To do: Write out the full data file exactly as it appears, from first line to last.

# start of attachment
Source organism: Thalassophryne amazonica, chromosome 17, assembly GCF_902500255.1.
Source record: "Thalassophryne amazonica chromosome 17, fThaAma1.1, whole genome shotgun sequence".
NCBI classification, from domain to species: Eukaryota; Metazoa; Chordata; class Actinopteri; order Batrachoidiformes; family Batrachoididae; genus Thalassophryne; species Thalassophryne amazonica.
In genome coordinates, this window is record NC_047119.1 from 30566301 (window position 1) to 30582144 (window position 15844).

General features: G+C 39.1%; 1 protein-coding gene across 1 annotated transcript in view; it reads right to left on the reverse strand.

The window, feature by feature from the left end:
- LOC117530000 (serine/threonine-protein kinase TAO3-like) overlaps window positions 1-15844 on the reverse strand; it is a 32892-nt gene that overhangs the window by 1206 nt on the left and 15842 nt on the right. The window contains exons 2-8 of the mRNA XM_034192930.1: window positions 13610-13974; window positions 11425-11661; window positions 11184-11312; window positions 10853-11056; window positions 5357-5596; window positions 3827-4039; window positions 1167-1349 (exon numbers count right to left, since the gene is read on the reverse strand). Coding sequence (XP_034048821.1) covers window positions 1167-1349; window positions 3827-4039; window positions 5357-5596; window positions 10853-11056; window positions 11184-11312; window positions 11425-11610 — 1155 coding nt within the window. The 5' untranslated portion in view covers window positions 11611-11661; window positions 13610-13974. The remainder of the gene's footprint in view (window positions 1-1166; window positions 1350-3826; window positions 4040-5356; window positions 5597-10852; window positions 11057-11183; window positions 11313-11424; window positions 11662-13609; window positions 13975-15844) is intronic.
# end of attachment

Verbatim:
Source organism: Thalassophryne amazonica, chromosome 17, assembly GCF_902500255.1.
Source record: "Thalassophryne amazonica chromosome 17, fThaAma1.1, whole genome shotgun sequence".
NCBI classification, from domain to species: Eukaryota; Metazoa; Chordata; class Actinopteri; order Batrachoidiformes; family Batrachoididae; genus Thalassophryne; species Thalassophryne amazonica.
In genome coordinates, this window is record NC_047119.1 from 30566301 (window position 1) to 30582144 (window position 15844).

General features: G+C 39.1%; 1 protein-coding gene across 1 annotated transcript in view; it reads right to left on the reverse strand.

The window, feature by feature from the left end:
- LOC117530000 (serine/threonine-protein kinase TAO3-like) overlaps window positions 1-15844 on the reverse strand; it is a 32892-nt gene that overhangs the window by 1206 nt on the left and 15842 nt on the right. The window contains exons 2-8 of the mRNA XM_034192930.1: window positions 13610-13974; window positions 11425-11661; window positions 11184-11312; window positions 10853-11056; window positions 5357-5596; window positions 3827-4039; window positions 1167-1349 (exon numbers count right to left, since the gene is read on the reverse strand). Coding sequence (XP_034048821.1) covers window positions 1167-1349; window positions 3827-4039; window positions 5357-5596; window positions 10853-11056; window positions 11184-11312; window positions 11425-11610 — 1155 coding nt within the window. The 5' untranslated portion in view covers window positions 11611-11661; window positions 13610-13974. The remainder of the gene's footprint in view (window positions 1-1166; window positions 1350-3826; window positions 4040-5356; window positions 5597-10852; window positions 11057-11183; window positions 11313-11424; window positions 11662-13609; window positions 13975-15844) is intronic.